A Denomination Nation

–Daniel S. Ferguson

I did an online map search when I was sixteen and counted the number of Protestant churches within three miles of my home church in Nashville, Tennessee. The number? Eighty-one.

Eighty-one churches within just a three-mile radius. Doing the math, that added up to three churches per square mile, an almost ludicrous figure given the population of the area where my church was. This wasn’t exactly urban Nashville. This was suburbia.

Three per square mile. I still remember my first immediate question: why so many?

One quick look told me why: they were nearly all of a different denomination of Protestant Christianity. While I thought it was a bit ridiculous for there to be such a buffet of options in so small an area, that at least made some sense.

Then I had a second question: why don’t these churches work together on anything? I was pretty in the know, and so far as I could tell, my church didn’t collaborate with any of them, not even the other Southern Baptist one down the road.

We did, however, greatly benefit when there was a controversy at that church and a lot of their people left. They came to us. We were the same denomination, and we were just up the street. We were the natural choice.

This actually kind of happened a lot. People moved from church to church all the time, for any number of reasons, even across denominations. The inside term for this is “sheep swapping.” A rather pejorative term, but it’s used all the same.

Now, granted, this is Nashville. This is church country. It’s the buckle of the Bible belt, no matter how cool Atlanta thinks it is. Super churchy things like “sheep swapping” are to be expected. But given that it’s church country, it’s also looked to as a representative of the whole American church by those outside the church.

Churches are so often competitive about numbers that outsiders (usually correctly) see us as petty. (Click to Tweet)

After all, why not? That’s the same thing businesses do. Target competes with Walmart, Apple competes with Microsoft, and Southern Baptists compete with United Methodists (often literally; church softball teams are intense like that). And the easiest way to compete is to compare numbers.

If you attend any conference of church leaders, one of the first questions after names and locations is the size of the church, followed by growth rate and baptisms. This is sometimes out of curiosity, but it’s often out of comparison. It’s a check to see how well you’re actually doing compared to everyone else. I’ll stop short of calling it a straight-out competition, but it can certainly feel that way.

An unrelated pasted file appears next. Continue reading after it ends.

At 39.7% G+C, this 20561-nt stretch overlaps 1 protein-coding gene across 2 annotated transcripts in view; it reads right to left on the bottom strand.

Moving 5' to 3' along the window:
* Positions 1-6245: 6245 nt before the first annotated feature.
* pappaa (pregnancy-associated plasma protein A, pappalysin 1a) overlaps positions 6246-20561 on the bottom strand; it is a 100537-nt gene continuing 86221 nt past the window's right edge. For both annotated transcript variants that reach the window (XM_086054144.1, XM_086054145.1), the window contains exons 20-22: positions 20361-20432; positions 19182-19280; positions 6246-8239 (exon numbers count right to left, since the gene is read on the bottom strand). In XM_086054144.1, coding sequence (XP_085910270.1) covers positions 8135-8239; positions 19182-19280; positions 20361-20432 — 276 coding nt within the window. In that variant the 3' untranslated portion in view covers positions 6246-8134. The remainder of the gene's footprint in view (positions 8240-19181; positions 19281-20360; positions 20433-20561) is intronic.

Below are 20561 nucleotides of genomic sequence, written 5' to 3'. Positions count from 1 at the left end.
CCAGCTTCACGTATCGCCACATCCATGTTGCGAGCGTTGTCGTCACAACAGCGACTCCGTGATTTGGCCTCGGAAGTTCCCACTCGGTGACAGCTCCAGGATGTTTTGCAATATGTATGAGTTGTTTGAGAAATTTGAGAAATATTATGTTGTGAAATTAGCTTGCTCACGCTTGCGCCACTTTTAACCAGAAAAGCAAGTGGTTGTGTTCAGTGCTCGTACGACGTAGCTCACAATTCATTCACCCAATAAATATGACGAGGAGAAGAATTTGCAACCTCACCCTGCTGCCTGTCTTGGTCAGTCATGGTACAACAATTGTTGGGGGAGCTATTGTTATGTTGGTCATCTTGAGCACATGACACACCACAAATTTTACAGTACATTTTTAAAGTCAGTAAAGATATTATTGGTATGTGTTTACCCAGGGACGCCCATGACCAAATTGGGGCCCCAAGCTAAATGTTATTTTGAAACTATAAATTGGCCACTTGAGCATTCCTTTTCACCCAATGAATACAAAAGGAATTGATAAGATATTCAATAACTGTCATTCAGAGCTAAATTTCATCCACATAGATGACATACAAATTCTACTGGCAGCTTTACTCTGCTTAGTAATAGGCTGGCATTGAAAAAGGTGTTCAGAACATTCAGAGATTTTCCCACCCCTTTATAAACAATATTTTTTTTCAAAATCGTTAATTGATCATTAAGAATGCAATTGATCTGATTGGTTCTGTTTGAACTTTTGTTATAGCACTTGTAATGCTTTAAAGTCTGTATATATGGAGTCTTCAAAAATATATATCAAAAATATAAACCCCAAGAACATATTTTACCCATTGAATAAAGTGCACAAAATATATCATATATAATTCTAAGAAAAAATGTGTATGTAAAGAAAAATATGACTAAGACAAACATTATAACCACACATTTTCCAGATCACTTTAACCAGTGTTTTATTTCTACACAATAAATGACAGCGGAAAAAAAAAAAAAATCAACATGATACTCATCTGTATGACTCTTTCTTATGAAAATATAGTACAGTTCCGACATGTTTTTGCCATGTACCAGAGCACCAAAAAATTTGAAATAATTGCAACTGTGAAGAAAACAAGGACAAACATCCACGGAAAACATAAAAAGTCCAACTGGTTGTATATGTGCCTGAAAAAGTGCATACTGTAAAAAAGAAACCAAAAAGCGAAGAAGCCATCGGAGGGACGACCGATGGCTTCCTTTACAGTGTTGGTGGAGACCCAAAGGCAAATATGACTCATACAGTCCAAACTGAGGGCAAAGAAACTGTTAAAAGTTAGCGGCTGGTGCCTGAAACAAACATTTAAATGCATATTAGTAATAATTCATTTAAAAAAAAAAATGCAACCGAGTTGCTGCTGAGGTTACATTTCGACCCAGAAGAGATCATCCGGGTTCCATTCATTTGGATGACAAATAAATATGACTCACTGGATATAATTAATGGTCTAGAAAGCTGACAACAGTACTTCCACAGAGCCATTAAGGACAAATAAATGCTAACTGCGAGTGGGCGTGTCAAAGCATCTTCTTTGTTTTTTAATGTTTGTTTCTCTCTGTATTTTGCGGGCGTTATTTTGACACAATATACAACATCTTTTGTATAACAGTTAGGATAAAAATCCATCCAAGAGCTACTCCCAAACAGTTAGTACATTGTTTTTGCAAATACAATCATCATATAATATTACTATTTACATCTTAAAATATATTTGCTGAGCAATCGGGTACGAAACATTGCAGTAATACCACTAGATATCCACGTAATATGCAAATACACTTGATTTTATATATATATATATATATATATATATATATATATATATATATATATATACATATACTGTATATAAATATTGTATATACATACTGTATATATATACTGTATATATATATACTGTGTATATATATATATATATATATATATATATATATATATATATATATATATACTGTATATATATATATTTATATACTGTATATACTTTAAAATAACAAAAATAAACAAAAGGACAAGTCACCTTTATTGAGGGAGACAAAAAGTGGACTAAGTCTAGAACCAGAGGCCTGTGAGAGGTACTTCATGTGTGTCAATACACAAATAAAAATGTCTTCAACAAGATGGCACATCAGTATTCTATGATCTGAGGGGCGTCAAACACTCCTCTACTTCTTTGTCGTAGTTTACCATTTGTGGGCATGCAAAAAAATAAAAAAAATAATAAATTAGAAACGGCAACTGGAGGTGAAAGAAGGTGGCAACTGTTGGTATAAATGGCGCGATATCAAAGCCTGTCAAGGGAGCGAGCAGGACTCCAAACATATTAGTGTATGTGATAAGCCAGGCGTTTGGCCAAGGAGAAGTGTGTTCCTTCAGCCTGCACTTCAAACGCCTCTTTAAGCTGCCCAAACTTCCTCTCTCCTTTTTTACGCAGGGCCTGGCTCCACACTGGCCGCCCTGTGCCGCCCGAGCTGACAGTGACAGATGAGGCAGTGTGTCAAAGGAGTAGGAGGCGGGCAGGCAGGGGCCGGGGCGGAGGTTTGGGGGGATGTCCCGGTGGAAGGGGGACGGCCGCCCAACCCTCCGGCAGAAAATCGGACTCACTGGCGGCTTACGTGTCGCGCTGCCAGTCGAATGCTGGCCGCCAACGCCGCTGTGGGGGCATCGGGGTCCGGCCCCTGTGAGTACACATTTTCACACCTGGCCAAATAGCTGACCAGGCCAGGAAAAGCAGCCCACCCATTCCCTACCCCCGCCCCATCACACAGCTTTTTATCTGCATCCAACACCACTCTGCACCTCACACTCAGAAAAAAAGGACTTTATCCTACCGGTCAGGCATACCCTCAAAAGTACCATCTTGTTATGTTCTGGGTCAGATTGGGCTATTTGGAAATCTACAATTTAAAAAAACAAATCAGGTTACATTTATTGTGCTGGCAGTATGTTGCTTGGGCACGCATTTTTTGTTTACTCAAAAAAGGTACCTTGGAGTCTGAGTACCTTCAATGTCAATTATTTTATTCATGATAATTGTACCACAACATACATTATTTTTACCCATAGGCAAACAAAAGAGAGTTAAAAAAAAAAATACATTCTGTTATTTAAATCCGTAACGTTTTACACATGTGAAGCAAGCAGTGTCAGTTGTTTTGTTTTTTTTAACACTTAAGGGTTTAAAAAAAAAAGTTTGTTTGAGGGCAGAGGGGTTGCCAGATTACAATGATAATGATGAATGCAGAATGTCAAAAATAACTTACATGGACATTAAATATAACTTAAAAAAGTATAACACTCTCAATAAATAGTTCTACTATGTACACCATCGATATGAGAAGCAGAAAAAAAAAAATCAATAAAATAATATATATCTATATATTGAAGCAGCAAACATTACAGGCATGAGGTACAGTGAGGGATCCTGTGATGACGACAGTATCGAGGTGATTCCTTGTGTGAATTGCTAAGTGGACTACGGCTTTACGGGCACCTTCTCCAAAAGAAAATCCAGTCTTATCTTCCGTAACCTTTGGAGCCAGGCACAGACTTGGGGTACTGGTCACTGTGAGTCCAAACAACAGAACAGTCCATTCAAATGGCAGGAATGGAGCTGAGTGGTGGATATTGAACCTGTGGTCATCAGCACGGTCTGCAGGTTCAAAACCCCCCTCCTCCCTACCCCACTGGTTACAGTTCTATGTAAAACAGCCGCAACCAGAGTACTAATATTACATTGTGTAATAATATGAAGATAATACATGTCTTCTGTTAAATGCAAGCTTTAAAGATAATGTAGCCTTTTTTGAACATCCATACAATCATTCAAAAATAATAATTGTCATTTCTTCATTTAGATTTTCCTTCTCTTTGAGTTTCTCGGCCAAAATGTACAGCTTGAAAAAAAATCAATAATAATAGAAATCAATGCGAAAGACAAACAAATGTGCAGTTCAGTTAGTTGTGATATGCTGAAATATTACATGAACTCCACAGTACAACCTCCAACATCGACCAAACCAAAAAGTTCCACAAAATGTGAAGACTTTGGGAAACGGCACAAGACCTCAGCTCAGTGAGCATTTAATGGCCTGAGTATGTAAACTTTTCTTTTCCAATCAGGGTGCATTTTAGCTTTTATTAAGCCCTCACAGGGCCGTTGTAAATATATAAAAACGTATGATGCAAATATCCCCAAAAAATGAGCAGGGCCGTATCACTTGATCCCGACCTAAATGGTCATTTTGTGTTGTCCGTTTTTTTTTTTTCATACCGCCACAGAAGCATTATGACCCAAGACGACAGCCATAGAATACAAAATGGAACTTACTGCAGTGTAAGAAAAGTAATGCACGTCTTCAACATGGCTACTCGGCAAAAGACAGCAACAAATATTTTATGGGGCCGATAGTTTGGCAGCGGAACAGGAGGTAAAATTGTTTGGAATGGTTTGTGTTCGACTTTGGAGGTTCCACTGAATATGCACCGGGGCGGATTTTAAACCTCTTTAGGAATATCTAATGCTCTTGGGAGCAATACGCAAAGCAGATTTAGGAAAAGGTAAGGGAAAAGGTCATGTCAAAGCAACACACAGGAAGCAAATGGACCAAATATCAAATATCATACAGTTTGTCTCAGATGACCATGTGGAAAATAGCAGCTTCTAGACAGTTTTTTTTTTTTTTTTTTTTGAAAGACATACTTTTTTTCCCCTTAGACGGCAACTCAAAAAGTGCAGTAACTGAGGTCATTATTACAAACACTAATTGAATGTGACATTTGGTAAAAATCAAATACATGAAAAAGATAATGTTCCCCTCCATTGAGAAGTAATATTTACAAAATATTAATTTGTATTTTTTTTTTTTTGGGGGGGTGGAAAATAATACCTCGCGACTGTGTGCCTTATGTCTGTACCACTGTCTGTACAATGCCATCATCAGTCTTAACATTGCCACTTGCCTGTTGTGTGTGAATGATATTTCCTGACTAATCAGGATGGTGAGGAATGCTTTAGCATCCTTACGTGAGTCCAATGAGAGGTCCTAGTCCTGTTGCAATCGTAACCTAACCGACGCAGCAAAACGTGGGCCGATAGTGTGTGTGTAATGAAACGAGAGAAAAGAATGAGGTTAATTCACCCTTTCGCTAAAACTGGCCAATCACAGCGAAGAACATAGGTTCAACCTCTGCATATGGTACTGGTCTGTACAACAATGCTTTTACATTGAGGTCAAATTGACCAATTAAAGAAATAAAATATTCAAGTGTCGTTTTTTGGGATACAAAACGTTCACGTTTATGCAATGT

Numbers can tell you a lot of good things about what’s happening in your church, and each number tells a story about real people experiencing real life change. (Click to Tweet)

But numbers for comparison’s sake are just small and petulant. From what I can tell, outsiders can feel that on at least a subconscious level. Many get the feeling that the reason they are greeted so well when they first come is because they are adding numbers to the fold, not because they are valued as human beings.

Whether or not that assessment is true or fair is hardly the point. It matters that many people feel when they come to church that they’re a number, instead of a person. (Click to Tweet)

So we’ve got to change that. How? By being family instead of competitors. When churches get together, it often feels more like a high school reunion than a family reunion. We’re not (usually) cousins gathering to share in each other’s lives and rejoice in each other’s successes. We’re standing around distantly competing for who’s had the most successful life thus far.

We’re family. Even if we disagree on any number of issues. Even if each other’s theology makes our blood boil. Even if each other’s practices seem strange to us. Even if we can’t stand their music. Even if they’re doing better than us, and even if they’re one tenth our size.

We’re family, and we’ve got to treat each other like family. Not only for our sake (because heaven’s going to be awkward if we spent all our time on earth competing with each other instead of loving on each other), but for the sake of the world. When they look at us broadly, I don’t want them to see infighting and competition. I want them to see love, grace, and truth.

Big recommendation for pastors: take the bold step of reaching out to local churches that aren’t part of your denomination and see what you can collaborate on (beyond Upward Basketball leagues). I guarantee that your local area needs a ministry that can be served better by two churches collaborating than by two churches working separately. Let the community see you working together to love each other and your cities together. I promise it will do you both some good, and it will change the outsider’s opinion of who you are.


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